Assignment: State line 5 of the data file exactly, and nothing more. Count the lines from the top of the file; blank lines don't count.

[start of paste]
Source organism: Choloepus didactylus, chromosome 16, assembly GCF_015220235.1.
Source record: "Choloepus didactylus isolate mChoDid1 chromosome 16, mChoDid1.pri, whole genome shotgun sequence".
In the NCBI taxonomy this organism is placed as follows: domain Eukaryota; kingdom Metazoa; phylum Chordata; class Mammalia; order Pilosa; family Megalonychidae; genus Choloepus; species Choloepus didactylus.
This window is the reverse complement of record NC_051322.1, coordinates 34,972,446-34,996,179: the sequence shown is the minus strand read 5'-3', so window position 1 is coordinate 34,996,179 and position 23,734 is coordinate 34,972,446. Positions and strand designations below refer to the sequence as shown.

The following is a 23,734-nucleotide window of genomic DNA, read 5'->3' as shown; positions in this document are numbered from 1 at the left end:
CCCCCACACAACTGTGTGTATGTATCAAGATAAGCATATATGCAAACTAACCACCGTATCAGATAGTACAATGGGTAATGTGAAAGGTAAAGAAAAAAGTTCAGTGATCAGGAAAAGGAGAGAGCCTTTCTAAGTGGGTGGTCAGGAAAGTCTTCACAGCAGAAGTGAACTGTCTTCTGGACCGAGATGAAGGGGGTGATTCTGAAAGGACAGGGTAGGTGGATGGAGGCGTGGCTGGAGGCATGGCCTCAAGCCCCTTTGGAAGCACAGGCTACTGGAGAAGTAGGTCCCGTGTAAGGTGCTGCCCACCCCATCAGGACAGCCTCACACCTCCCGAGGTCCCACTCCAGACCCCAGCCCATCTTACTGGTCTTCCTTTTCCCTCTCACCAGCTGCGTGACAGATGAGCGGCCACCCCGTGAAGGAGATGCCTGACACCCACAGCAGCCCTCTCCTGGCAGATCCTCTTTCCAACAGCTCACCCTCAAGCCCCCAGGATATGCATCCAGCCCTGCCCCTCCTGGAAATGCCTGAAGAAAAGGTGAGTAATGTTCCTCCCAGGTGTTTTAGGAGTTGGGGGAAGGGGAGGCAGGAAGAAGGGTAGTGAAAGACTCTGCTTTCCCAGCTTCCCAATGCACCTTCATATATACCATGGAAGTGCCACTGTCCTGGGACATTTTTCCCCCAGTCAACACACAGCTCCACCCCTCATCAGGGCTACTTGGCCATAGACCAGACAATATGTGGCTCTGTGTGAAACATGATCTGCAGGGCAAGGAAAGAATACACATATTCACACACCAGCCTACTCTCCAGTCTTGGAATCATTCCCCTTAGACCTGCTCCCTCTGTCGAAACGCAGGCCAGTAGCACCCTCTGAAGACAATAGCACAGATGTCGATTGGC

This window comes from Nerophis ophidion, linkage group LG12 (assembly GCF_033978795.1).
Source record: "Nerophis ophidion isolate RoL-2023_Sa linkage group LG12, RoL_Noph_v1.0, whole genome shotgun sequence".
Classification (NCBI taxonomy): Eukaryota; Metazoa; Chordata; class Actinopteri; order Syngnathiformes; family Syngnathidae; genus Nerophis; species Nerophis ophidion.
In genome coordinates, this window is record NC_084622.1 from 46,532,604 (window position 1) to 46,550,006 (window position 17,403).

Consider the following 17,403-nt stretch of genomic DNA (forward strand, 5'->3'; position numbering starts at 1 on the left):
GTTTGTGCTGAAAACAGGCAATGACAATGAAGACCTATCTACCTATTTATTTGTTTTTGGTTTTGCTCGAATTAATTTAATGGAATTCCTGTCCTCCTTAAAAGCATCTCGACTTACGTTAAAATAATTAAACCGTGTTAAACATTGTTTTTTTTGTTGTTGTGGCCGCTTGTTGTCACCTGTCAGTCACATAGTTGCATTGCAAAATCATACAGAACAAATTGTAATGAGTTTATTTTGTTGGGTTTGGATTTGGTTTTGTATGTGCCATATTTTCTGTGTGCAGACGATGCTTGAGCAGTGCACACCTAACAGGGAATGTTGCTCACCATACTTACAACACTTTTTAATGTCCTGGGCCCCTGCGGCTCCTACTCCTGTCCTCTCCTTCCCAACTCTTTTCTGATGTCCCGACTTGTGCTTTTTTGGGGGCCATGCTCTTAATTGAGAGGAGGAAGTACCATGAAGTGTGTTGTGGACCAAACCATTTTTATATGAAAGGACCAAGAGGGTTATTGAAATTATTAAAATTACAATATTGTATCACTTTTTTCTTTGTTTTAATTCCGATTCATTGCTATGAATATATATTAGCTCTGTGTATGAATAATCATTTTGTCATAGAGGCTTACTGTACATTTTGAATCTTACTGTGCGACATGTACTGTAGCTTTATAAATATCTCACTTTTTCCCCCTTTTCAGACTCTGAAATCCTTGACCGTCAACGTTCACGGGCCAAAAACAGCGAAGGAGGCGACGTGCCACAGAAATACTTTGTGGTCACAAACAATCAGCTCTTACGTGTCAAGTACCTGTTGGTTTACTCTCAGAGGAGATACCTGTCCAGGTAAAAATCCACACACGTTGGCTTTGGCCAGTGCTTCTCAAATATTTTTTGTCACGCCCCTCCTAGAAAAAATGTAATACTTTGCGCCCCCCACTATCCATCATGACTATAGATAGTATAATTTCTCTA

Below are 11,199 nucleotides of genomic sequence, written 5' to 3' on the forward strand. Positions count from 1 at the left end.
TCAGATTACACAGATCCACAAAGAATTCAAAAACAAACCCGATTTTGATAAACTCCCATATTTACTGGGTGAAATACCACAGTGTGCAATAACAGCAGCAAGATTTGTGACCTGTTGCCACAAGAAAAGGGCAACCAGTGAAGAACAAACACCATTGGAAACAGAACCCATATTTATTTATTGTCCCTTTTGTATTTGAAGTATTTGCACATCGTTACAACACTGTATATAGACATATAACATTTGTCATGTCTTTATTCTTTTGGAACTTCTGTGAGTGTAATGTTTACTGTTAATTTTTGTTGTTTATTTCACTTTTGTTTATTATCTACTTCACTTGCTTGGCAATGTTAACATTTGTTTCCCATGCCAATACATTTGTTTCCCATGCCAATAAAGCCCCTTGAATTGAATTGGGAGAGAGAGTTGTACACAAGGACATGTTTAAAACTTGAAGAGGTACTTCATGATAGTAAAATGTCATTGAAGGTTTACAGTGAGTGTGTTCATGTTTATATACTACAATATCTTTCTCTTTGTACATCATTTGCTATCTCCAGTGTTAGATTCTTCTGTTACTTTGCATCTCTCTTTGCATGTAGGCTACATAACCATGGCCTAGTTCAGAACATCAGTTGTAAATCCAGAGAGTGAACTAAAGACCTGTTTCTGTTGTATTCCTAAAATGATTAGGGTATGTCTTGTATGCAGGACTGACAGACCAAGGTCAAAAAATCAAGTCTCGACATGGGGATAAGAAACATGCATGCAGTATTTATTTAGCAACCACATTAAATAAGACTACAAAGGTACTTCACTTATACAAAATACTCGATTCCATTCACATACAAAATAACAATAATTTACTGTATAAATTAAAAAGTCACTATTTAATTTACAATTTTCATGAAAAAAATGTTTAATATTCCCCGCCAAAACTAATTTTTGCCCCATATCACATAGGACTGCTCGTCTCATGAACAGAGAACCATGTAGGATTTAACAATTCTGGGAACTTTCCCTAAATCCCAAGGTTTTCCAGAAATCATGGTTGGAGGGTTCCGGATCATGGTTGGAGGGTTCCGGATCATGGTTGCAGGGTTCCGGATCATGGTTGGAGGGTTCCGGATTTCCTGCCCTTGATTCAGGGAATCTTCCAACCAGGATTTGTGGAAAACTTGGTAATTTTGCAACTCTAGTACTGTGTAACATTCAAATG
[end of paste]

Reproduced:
The following is a 23,734-nucleotide window of genomic DNA, read 5'->3' as shown; positions in this document are numbered from 1 at the left end: